Our solution, however, is not no insulation, or so-called “freedom” for freedom’s “sake.” The solution is accepting the purpose of anything — freedom for His glory, not freedom’s own sake — and returning to that Biblical ideal of holiness borne of faith. “For whatever does not proceed from faith is sin” (Rom. 14:23).

      • notleia says:

        Yeah, exactly. Most (ie, pretty much all) of my experience in insulation or isolation has been with outwardly dictated mandates that you were expected to conform to, by means of authoritative pressure or just shame. I don’t think my parents did this intentionally, but they probably weren’t sure how to handle the awkward conversations and just preferred to ignore it all out of existence. I didn’t — and don’t — appreciate that, though thank goodness they’ve finally adjusted to the idea that I don’t need to be monitored.

  2. Julie D says:

    As a college graduate living at my parents’ house for the time being, I am trying to sort out the whole insulation issue, made further complex by the presence of my two brothers (tween and teenager). For example, I recently finished season one of Call the Midwife and the Sherlock season three premier. 
    The former is a brilliant, historically-grounded drama about midwives in London’s East End during the 1960s.  While it demonstrates a much more mature attitude towards sex and its consequences than 90% of broadcast dramas, as well as a pro-life perspective, I don’t know if my parents would approve of us all sitting together and watching it.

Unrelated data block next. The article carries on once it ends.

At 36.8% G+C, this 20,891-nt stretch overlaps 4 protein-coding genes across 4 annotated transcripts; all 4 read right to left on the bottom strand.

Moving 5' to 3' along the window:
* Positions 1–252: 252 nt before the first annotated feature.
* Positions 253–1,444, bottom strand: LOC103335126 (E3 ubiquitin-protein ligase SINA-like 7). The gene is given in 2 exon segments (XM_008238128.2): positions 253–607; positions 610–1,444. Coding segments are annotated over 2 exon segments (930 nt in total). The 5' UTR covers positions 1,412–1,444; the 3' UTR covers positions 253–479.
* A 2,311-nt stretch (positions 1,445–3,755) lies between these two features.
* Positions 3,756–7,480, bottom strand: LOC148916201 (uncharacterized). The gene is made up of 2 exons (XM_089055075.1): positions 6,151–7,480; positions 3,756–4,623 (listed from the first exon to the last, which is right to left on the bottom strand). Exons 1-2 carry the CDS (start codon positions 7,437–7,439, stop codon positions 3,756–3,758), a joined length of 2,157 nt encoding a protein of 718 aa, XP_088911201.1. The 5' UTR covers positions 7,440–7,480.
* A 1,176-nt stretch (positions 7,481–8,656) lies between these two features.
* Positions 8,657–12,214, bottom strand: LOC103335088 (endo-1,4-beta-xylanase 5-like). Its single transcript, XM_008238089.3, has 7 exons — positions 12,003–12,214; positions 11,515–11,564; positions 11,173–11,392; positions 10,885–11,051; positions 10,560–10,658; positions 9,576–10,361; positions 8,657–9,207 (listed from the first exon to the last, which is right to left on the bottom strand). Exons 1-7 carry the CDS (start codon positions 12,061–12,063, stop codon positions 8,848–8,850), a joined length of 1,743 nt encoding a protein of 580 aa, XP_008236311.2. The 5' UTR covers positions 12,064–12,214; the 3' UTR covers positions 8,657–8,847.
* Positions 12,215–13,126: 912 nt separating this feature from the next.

The Sherlock premiere opened with a (faked) suicide, moved to a torture scene, and included a presumption of homosexuality (neither character was actually gay). All of which made my parents question if I should be watching it.  And I didn’t want to have to sit down and give them a full explanation of art and external versus internal sources of sin, or even explain that no, John and Sherlock are not a couple, fandom perception notwithstanding. I just wanted to tell them “sit down and watch it.”
    Granted, it’s complicated because they’re my parents, but how should one open up a conversation about these things?

    • Julie, I think it’s harder to open up the debate from the side of daughter to parent than the reverse, but I think it’s worthwhile to try. Maybe not during the show, though. 😉

      When I was a kid, I had a discussion about violence with my mom. I didn’t think it was a big deal because it was pretend (and at that time, not graphic, not even realistic). She was somewhat comforted to realize I knew the difference between what was real and what wasn’t.

      But here’s the thing. Are we to insulate ourselves from knowledge about the way non-Christians live? Are we to look the other way when we see something on TV (in the news or in stories) about prostitution, drug addiction, robbery, or even murder? I don’t see how that’s Biblical. Acknowledging that there is sin in the world and that people engage in sinful behavior doesn’t taint us.